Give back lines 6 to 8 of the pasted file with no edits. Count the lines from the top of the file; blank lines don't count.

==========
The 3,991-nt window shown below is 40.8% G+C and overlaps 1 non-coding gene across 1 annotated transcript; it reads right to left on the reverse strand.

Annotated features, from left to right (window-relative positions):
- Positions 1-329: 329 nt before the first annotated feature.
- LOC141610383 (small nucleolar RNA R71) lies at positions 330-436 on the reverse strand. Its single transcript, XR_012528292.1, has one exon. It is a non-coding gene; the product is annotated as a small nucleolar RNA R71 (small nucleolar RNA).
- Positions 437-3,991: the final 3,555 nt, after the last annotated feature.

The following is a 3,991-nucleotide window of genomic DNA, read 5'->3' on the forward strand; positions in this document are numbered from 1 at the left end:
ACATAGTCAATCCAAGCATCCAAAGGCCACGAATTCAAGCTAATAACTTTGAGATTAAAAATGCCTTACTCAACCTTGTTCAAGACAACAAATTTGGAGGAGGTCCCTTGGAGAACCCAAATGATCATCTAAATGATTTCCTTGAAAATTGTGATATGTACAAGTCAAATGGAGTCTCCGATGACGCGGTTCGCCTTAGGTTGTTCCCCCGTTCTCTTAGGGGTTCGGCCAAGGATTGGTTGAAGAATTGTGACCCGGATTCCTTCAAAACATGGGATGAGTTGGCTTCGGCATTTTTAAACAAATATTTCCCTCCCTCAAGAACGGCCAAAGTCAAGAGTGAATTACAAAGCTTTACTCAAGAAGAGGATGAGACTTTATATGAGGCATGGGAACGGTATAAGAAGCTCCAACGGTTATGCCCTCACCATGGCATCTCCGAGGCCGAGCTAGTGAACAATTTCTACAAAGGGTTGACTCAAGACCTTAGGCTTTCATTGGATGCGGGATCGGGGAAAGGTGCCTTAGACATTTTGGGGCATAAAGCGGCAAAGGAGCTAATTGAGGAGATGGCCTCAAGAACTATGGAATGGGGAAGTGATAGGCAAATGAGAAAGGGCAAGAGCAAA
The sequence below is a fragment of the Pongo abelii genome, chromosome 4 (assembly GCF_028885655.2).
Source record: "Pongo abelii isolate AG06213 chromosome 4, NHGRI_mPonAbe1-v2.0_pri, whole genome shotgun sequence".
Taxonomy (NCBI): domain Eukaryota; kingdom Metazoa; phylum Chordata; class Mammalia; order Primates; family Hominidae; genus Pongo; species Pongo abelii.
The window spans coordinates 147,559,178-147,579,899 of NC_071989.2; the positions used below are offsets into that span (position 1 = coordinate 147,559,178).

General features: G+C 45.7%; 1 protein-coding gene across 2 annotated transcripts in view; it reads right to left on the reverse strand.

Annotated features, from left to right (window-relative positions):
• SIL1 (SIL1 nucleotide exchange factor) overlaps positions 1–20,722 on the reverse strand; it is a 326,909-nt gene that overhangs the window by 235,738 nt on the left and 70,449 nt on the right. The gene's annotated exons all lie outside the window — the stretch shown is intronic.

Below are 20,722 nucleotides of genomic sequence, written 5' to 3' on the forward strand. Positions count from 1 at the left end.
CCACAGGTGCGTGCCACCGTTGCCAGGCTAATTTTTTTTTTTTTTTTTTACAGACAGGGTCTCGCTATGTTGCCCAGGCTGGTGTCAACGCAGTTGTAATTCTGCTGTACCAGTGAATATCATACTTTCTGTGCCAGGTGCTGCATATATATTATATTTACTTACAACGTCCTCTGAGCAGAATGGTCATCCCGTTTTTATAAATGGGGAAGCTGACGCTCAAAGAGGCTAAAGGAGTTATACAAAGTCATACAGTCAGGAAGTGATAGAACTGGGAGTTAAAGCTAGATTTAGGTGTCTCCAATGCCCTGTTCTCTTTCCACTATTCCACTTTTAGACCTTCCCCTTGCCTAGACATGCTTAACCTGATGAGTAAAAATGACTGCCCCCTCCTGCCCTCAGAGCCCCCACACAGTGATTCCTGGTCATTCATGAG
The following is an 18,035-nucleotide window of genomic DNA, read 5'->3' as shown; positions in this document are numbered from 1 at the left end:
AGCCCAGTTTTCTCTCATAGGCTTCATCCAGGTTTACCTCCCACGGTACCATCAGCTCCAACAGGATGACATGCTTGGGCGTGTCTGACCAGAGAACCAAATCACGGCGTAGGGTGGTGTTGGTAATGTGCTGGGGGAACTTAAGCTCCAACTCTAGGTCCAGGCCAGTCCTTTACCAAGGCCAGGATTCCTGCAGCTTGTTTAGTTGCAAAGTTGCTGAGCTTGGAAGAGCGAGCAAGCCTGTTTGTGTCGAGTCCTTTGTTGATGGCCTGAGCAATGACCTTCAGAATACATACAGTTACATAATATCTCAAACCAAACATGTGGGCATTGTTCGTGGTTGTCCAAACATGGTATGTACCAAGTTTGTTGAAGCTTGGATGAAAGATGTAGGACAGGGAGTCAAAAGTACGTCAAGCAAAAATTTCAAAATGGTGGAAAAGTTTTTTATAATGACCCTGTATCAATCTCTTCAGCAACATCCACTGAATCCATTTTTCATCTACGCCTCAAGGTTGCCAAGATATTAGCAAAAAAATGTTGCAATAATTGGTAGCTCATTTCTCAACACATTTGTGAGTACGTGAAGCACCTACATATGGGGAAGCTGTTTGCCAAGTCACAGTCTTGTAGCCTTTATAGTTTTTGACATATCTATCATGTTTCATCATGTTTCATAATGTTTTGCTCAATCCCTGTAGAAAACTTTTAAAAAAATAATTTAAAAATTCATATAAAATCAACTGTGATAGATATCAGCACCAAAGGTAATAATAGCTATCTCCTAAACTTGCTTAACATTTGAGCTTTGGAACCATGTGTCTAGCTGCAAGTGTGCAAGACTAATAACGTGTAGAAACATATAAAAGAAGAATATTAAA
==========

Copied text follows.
The following is a 3,991-nucleotide window of genomic DNA, read 5'->3' on the forward strand; positions in this document are numbered from 1 at the left end:
ACATAGTCAATCCAAGCATCCAAAGGCCACGAATTCAAGCTAATAACTTTGAGATTAAAAATGCCTTACTCAACCTTGTTCAAGACAACAAATTTGGAGGAGGTCCCTTGGAGAACCCAAATGATCATCTAAATGATTTCCTTGAAAATTGTGATATGTACAAGTCAAATGGAGTCTCCGATGACGCGGTTCGCCTTAGGTTGTTCCCCCGTTCTCTTAGGGGTTCGGCCAAGGATTGGTTGAAGAATTGTGACCCGGATTCCTTCAAAACATGGGATGAGTTGGCTTCGGCATTTTTAAACAAATATTTCCCTCCCTCAAGAACGGCCAAAGTCAAGAGTGAATTACAAAGCTTTACTCAAGAAGAGGATGAGACTTTATATGAGGCATGGGAACGGTATAAGAAGCTCCAACGGTTATGCCCTCACCATGGCATCTCCGAGGCCGAGCTAGTGAACAATTTCTACAAAGGGTTGACTCAAGACCTTAGGCTTTCATTGGATGCGGGATCGGGGAAAGGTGCCTTAGACATTTTGGGGCATAAAGCGGCAAAGGAGCTAATTGAGGAGATGGCCTCAAGAACTATGGAATGGGGAAGTGATAGGCAAATGAGAAAGGGCAAGAGCAAA
The sequence below is a fragment of the Pongo abelii genome, chromosome 4 (assembly GCF_028885655.2).